Living organisms, from viruses to vertebrates, have evolved to maximize their chances of survival, biologists tell us. Natural selection includes a form of bet-hedging, where organisms produce a diversity of traits, including some that are even disadvantageous in the short term, as a way to guarantee survival in an unexpected environment. Yet, a new study finds people don’t always follow this trusty evolutionary course of hedging their bets.

When it seems difficult to find a romantic partner, we humans are more likely to go for broke. The University of Michigan researchers behind the study say this pattern may not actually contradict evolutionary wisdom. Given the option of doing whatever it takes to find a romantic partner or risk staying alone, taking radical action may be the more rational choice.

Gambling Odds

Faced with uncertainty, we humans tend to spread our resources among the available options to maximize potential for a win. Echoes of this resound throughout the financial world, where investment advisors routinely recommend diversifying investments instead of relying on just one and hedge funds attempt to maximize returns by using more than one strategy.

Yet, playing the odds may not be the optimal strategy when romantic success is on the gambling table, hypothesized Dr. Joshua M. Ackerman, lead author of the study, and his colleagues. To test this theory, the researchers designed a series of studies that included manipulating participants’ belief in their ability to find a partner.

The first study involved 93 heterosexual participants (53 men, average age of 32). Believing themselves to be enrolled in a memory study, participants looked at three photos of young men and women who supposedly lived in the local community. An imbalanced ratio of men to women appeared in each snapshot with up to 14 more women (or men) appearing in each snapshot. Later they were asked to recall the number of men and women in the photos. The psychologists say this exercise planted a suggestion that the sex ratio was not working in their favor when it came to romance. Believing more single men than single women lived in an area, a straight guy might assume he had worse, not better chances of finding a girlfriend.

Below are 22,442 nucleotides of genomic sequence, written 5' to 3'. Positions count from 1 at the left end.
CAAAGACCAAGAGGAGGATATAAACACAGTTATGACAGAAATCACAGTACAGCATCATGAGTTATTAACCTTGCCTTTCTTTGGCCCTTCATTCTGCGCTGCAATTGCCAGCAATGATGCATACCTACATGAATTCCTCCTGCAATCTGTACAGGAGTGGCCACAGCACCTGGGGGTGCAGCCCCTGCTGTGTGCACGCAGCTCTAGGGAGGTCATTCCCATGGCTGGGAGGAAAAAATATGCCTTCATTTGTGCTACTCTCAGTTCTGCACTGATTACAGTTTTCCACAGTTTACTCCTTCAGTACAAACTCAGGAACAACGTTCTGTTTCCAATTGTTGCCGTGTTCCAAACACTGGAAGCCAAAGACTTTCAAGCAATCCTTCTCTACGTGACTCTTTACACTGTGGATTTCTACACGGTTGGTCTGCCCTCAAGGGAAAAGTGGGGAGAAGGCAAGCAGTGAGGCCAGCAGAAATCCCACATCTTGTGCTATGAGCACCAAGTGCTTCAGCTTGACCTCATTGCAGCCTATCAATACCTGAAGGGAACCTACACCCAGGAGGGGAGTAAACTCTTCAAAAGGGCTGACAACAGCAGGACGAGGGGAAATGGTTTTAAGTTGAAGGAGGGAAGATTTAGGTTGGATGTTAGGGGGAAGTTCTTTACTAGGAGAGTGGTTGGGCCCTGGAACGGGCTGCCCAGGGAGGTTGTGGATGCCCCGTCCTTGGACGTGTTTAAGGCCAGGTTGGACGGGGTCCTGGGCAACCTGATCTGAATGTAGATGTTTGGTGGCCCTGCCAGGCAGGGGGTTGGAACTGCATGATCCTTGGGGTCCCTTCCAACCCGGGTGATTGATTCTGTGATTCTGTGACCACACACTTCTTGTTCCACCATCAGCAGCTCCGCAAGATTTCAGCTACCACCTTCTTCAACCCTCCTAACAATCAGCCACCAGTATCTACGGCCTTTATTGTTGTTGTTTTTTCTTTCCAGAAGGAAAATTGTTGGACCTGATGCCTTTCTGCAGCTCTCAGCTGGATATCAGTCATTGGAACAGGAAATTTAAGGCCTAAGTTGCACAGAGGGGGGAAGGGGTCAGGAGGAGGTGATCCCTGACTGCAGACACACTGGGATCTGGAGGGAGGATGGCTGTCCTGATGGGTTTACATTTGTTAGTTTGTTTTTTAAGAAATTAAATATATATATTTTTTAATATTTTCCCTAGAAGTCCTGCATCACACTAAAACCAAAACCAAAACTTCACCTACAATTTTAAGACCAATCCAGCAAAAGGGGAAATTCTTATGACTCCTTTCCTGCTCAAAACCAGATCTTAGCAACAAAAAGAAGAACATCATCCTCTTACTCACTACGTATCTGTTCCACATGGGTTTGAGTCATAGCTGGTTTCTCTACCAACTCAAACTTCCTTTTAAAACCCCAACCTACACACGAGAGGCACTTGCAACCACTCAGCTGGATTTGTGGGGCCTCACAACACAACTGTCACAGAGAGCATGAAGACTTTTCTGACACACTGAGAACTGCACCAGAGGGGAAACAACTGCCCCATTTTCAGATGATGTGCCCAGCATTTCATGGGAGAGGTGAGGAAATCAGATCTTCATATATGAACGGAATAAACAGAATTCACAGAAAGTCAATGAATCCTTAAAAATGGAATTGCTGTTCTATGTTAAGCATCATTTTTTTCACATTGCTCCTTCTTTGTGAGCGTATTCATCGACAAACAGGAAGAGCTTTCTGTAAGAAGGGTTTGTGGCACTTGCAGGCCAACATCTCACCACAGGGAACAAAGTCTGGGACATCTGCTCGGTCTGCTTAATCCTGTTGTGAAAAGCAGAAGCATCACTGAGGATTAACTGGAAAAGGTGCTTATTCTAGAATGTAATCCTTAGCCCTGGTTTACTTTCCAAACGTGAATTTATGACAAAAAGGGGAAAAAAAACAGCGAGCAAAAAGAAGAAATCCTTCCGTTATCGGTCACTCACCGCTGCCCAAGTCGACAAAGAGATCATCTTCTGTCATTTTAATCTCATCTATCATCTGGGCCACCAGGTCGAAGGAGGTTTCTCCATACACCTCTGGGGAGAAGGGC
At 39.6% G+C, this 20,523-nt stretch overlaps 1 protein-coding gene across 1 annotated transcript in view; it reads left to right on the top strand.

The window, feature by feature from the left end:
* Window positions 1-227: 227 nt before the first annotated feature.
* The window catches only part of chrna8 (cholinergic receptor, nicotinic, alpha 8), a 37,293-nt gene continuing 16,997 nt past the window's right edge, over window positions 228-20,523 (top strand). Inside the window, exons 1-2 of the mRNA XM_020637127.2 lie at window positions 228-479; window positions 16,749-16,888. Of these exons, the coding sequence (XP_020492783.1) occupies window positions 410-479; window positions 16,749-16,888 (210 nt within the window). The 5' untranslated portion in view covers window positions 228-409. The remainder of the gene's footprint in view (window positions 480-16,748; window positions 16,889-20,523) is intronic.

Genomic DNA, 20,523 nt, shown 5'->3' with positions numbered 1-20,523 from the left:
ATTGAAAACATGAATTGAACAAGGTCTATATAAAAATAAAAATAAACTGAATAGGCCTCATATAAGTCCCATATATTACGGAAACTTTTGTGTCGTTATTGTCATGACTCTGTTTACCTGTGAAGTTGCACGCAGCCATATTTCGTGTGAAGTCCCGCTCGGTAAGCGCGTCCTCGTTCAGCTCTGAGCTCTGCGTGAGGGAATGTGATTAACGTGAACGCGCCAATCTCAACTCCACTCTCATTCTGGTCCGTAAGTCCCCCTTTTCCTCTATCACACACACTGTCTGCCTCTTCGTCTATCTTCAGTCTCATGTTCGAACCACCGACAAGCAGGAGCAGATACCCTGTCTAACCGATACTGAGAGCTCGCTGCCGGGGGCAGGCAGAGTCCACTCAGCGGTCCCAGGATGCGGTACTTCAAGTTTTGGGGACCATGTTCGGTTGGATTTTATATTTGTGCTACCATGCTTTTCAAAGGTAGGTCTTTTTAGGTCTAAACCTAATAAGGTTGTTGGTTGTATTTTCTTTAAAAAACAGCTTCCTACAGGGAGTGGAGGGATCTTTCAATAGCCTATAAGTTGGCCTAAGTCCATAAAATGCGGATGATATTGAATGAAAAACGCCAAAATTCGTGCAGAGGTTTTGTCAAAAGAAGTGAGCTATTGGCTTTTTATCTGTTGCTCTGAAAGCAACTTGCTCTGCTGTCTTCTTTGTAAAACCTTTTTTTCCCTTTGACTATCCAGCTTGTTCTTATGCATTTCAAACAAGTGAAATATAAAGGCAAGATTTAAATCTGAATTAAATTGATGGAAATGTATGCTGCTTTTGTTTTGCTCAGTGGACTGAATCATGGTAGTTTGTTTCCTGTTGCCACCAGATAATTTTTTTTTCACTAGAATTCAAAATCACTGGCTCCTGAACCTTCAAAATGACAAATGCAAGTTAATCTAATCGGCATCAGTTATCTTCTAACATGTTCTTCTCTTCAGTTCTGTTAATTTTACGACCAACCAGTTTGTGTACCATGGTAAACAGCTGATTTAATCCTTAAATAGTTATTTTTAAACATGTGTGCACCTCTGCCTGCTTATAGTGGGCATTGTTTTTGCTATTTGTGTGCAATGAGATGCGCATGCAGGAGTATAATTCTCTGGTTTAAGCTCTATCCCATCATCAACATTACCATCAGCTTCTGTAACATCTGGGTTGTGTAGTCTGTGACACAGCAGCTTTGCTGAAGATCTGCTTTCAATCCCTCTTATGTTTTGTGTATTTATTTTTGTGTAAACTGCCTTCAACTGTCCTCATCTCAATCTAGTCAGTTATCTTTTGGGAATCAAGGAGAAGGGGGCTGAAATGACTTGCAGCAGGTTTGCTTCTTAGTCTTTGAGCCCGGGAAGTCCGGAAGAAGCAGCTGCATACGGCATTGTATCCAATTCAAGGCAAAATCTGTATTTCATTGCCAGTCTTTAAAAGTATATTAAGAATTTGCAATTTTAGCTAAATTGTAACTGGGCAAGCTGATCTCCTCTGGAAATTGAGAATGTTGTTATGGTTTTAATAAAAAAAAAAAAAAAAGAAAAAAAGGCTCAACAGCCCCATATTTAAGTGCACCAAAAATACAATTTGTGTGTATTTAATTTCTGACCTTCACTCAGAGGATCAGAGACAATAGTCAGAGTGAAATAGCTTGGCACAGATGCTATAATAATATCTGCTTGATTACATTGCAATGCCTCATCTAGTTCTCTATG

Next, for an ostensibly unrelated task, participants had to choose between buying one $10 scratch-off lottery ticket for a $10,000 prize or 10 tickets costing $1 and paying $1000 each for the win.

Who chose what? Participants who previously had seen an unfavorable sex ratio were more likely to buy the riskier $10 ticket than those who saw a favorable ratio. Instead of hedging their bets, these hapless souls decided to go for broke.

“Interestingly, we did not find consistent differences between women and men across our studies,” Ackerman told Medical Daily in an email. Though it might be expected men would care more about money for the purpose of attracting women, the findings suggest both sexes think alike when the dating odds work against them. “This could mean that women see themselves as more attractive (or more likely to out-compete other women) by acquiring money, or it could be a more general pattern of decision making people use.” Even with non-monetary items, people might have shown the same pattern of choices.

In a second study, 105 participants read a newspaper article discussing demographic trends and then evaluated and chose stock packages. Once again, men and woman who first read about unfavorable sex ratios tended to select high-risk, high-return investments. Two additional studies showed similar outcomes: sex ratios influenced decisions indirectly linked with mating success.

The results suggest sexual competition motivates us to attempt to achieve the largest possible reward, regardless of the risk, Ackerman and his colleagues say. Being psychologists and not economists, they haven't yet examined the larger trends across time.

“We might expect that across cultures or areas where the sex ratio is skewed (e.g., in the U.S., there are generally more women than men on the East Coast and more men than women on the West Coast), that people facing unfavorable ratios engage in more high risk/high reward decision making,” said Ackerman. A word to the wise: check the sex ratio before moving to a new town.

Source: Ackerman JM, Maner JK, Carpenter SM. Going All In: Unfavorable Sex Ratios Attenuate Choice Diversification. Psychological Science.2016.